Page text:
David Laws: breaking the rules saved the taxpayer £30,000

Six quick thoughts on the David Laws Parliamentary expenses ruling:

a. He broke the rules and it’s right that he is being censured for that.

b. The level of punishment is much stricter than handed out in cases in the previous Parliament. It’s a highly inconsistent form of justice – with a case such as that of Jacqui Smith having been treated mucy more leniently. If the new Standards and Privileges Committee decided that after the general election it is going to take a new approach to breaches of the rule, that would have got overwhelming support – but it’s a basic principle of justice that if you are going to change the rules, you say so in advance rather than it coming out as part of your ruling.

c. The reputation of the Standards Committee should be in tatters because, aside from it’s badly handled change of approach, someone on it has been leaking. The committee has a semi-judicial role, yet one of its members has been leaking confidential information to the press. From the report that was sent to MPs and which we can all see, it’s clear that the leaks were based on a copy of the report which was only sent to MPs on the committee rather than on the investigation more generally (which more people were privy to). If a jury or a local government committee leaked information like that there would be all sorts of calls for action (and with juries the police get called in). MPs should not treat themselves differently.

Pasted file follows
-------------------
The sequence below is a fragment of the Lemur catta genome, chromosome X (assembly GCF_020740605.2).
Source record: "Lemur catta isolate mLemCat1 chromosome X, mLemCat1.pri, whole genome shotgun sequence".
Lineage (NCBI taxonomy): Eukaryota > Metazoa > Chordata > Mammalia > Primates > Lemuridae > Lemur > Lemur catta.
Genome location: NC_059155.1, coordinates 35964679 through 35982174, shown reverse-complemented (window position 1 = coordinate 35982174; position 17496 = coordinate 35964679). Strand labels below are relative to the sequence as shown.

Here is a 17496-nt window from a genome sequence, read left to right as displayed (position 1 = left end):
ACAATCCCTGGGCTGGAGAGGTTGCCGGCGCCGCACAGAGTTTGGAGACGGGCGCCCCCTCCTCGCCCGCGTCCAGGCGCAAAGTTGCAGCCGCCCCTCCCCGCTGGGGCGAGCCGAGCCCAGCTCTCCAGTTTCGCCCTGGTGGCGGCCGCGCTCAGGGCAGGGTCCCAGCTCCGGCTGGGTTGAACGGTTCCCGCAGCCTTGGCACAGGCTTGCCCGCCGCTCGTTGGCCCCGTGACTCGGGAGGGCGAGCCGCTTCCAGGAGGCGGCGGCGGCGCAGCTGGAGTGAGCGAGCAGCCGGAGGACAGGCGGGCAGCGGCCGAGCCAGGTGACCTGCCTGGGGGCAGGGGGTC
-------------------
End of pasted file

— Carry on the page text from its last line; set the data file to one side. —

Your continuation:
d. If you put paragraphs 36, 325 and the evidence together the picture is that if David Laws had been open about his relationship, properly designated his main and secondary homes and claimed the allowances within the rules, he would have ended up being paid £30,000 more than he actually was. Breaking the rules and ending up poorer as a result is still wrong, but it is very different from trying to make money out of the taxpayer in the way other rule breakers did.

e. The Commissioner concluded: “I have no evidence that Mr. Laws made his claims with the intention of benefiting himself or his partner in conscious breach of the rules … I have no reason to doubt that Mr. Laws’ primary motivation was to keep secret the sexuality that he had hidden”.

f. Hence, he shouldn’t return to government imminently, but a return later in the year would be appropriate (and, given his talents) welcome.

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